Sustaining livelihoods and landscape at Loweswater Authors: Lisa
Sustaining livelihoods and landscape at
Authors: Lisa Norton1, John Rockliffe2, Helen Bennion3, Angus Winchester4 and Nick Haycock5
Centre for Ecology and Hydrology Lancaster, Lancaster Environment Centre, Library Avenue, Bailrigg, Lancs, LA1 4AP, UK [email protected]; 2 Mitchells Auction Company Ltd, Cockermouth,
Cumbria 3 Dr Helen Bennion, Environmental Change Research Centre, Department of Geography, University College London, Pearson Building, Gower Street, London, WC1E 6BT, UK [email protected]; Department of History, Lancaster University, Lancaster LA1 4YG, UK [email protected]; Haycock Associates Limited, Suite 1, Deer Park Business Centre,
Eckington, Pershore, Worcs, WR10 3DN; [email protected]
This work forms part of a Rural Economy and
Land Use (RELU) project on Community
Catchment Management at Loweswater. The
project is focused on 1) understanding the
relationships between the community, land and
water at Loweswater and 2) investigating the
potential for the community to work alongside
other stakeholders in the management of the
catchment. The project arises out of and builds
on previous work in the Loweswater catchment
and the commitment shown by farmers in the
catchment towards improving lake water quality.
Loweswater catchment in brief
Landscape & agricultural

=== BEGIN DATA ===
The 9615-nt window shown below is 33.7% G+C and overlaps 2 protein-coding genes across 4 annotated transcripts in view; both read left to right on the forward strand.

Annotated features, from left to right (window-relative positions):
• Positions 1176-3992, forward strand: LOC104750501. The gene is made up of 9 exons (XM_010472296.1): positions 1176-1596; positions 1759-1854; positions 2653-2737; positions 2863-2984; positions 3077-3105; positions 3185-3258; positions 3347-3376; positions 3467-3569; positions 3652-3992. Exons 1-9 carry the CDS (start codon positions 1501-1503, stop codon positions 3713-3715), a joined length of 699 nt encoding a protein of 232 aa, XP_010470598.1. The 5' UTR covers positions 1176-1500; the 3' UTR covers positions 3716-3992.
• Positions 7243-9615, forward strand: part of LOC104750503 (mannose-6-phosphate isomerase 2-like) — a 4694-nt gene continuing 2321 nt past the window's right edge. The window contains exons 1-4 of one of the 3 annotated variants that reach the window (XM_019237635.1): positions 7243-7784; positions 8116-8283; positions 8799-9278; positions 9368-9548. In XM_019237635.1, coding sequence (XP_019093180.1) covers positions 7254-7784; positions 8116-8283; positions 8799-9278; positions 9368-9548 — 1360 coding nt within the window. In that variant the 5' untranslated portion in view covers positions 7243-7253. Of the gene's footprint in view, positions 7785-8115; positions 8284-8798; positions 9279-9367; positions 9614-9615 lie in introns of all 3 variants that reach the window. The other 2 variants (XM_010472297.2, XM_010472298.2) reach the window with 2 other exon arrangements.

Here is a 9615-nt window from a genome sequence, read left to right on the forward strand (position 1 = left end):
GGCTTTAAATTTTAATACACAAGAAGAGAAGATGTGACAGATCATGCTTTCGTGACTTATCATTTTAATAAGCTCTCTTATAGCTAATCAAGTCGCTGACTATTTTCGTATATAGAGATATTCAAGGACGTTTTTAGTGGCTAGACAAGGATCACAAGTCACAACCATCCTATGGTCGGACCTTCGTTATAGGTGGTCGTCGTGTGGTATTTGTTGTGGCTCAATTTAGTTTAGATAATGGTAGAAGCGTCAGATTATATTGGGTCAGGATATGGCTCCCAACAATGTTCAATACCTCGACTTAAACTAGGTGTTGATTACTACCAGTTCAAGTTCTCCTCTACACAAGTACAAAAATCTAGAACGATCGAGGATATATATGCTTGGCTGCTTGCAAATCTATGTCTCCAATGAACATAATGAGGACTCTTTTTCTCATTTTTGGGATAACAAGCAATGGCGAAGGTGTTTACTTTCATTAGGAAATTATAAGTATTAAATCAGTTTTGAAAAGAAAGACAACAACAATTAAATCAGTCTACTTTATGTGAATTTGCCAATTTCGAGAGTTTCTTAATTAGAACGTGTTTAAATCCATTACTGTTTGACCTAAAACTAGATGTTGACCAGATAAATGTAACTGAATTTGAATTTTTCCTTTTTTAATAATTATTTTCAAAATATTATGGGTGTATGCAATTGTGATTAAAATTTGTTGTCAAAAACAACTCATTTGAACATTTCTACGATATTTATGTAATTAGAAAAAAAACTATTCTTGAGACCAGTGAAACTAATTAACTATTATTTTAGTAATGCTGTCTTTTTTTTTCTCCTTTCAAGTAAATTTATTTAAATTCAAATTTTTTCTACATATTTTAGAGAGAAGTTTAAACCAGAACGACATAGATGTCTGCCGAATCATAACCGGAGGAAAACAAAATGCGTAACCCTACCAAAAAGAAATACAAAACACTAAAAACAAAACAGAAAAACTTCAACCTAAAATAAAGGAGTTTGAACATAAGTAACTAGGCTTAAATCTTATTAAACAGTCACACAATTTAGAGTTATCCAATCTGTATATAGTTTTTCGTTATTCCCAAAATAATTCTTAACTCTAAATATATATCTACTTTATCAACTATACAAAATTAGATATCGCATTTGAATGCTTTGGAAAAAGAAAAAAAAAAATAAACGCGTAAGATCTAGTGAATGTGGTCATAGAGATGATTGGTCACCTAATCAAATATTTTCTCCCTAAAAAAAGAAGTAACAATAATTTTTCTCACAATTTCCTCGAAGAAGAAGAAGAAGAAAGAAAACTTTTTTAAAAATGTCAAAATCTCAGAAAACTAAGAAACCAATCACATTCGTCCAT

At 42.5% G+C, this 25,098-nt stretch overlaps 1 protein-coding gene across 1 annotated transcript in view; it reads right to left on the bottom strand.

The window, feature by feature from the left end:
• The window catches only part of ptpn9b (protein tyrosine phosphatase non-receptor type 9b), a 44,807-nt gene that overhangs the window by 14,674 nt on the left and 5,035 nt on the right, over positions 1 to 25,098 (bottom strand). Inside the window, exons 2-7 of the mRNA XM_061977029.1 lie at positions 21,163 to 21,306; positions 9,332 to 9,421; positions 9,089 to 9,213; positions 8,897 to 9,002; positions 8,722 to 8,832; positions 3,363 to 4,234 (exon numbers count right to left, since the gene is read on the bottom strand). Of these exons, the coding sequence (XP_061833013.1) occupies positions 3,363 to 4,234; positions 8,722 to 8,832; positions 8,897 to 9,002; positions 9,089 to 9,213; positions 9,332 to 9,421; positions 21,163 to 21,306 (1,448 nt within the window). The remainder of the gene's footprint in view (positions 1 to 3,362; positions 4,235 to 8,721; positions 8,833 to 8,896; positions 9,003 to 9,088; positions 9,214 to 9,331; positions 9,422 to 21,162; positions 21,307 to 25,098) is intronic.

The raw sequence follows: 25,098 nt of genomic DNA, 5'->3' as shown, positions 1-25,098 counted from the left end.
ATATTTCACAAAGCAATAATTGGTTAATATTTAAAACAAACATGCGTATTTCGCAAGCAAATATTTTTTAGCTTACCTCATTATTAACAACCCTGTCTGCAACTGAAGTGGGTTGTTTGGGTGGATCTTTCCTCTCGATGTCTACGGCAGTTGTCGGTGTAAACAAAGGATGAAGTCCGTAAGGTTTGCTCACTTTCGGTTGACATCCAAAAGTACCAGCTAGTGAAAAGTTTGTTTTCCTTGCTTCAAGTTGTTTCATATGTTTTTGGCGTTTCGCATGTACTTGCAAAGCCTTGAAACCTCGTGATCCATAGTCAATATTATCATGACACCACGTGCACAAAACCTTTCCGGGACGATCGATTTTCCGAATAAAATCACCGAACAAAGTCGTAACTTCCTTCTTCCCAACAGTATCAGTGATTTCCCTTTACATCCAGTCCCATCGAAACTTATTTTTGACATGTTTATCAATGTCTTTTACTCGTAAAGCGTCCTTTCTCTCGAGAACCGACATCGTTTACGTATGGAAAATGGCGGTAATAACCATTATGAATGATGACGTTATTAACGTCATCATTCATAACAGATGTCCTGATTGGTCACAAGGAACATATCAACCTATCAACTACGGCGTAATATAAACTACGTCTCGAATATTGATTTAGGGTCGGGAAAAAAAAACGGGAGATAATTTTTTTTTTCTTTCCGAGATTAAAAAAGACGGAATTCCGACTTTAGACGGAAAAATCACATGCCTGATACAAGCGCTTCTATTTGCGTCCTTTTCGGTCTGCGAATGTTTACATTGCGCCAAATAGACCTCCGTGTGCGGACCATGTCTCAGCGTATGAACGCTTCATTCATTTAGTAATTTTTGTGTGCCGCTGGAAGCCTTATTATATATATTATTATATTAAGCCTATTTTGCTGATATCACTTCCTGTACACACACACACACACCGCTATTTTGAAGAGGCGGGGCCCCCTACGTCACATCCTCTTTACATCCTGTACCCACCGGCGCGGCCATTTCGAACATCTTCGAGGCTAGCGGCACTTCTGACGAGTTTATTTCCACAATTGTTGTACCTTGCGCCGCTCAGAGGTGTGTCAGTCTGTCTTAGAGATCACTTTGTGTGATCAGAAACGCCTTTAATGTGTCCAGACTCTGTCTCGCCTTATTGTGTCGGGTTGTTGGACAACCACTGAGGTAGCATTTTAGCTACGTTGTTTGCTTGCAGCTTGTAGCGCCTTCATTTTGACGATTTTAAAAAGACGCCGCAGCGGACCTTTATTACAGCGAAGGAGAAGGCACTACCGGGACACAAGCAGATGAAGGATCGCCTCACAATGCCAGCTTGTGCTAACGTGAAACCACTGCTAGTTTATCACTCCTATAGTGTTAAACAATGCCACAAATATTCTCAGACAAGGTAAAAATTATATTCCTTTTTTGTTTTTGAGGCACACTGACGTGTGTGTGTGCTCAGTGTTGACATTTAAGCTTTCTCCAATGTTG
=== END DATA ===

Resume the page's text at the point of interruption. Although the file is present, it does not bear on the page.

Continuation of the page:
In the Lake District National
Park designated as a quiet
Attractive mixed landscape
Fell 48%, In-bye 37%, Woodland 13%
Small catchment (~8km) and
and Buildings 2%
Small fields with152km of boundary
features , over 450 individual trees
8 sheep and cattle farmers
22 permanent dwellings
(most with land outside of
~ 50 permanent residents +
Church and pub just outside of
catchment but no local school,
of farm income, of the remainder, most is
from the Single Payment Schemes or agri-environment schemes.
Total farming profit in the year of the survey was comparable with
that for NW farms of this type, on average 7k.
Despite similarities between enterprises, (largely beef and sheep),
there is high variability between the 8 farmers in the catchment in
terms of ; farm size, field size, stocking rate, boundary types and
management, income and labour
6 farmers in the catchment are over 50 yrs old, 3 of those have
Linear features on farms in the
Marked land use change 19451965
Lines of trees
70% of walls are in good condition, 30% show signs of
Research in the
catchment reveals that
it has previously been
heavily mined as well as
farmed and retains
historic land use
raised becks and stone
and earth banks.
Human influence on the
catchment is set against
a background of
change influenced by
In the mid nineteenth century
liming and tile draining
What do we want from dramatically
lake climate regulation, air quality,
Ecosystem services may
biodiversity, habitat diversity, cultural identity, recreation, aesthetic
enjoyment, inspirations, heritage etc.
Who is going to provide it?
Currently 8 farmers manage the landscape for very little net income. They
manage in the most cost/resource effective manner, capital works money
from agri-environment schemes has resulted in repaired walls and some
hedge planting/maintenance. For some farmers these activities are too
labour intensive and not worth doing. Future management of the catchment
is potentially in the hands of still fewer farmers who will have more to do in
terms of managing larger numbers of stock.
What role tradition?
Integrated science for our changing world
Back to horses and no fertiliser? Where will the farmers come from and what
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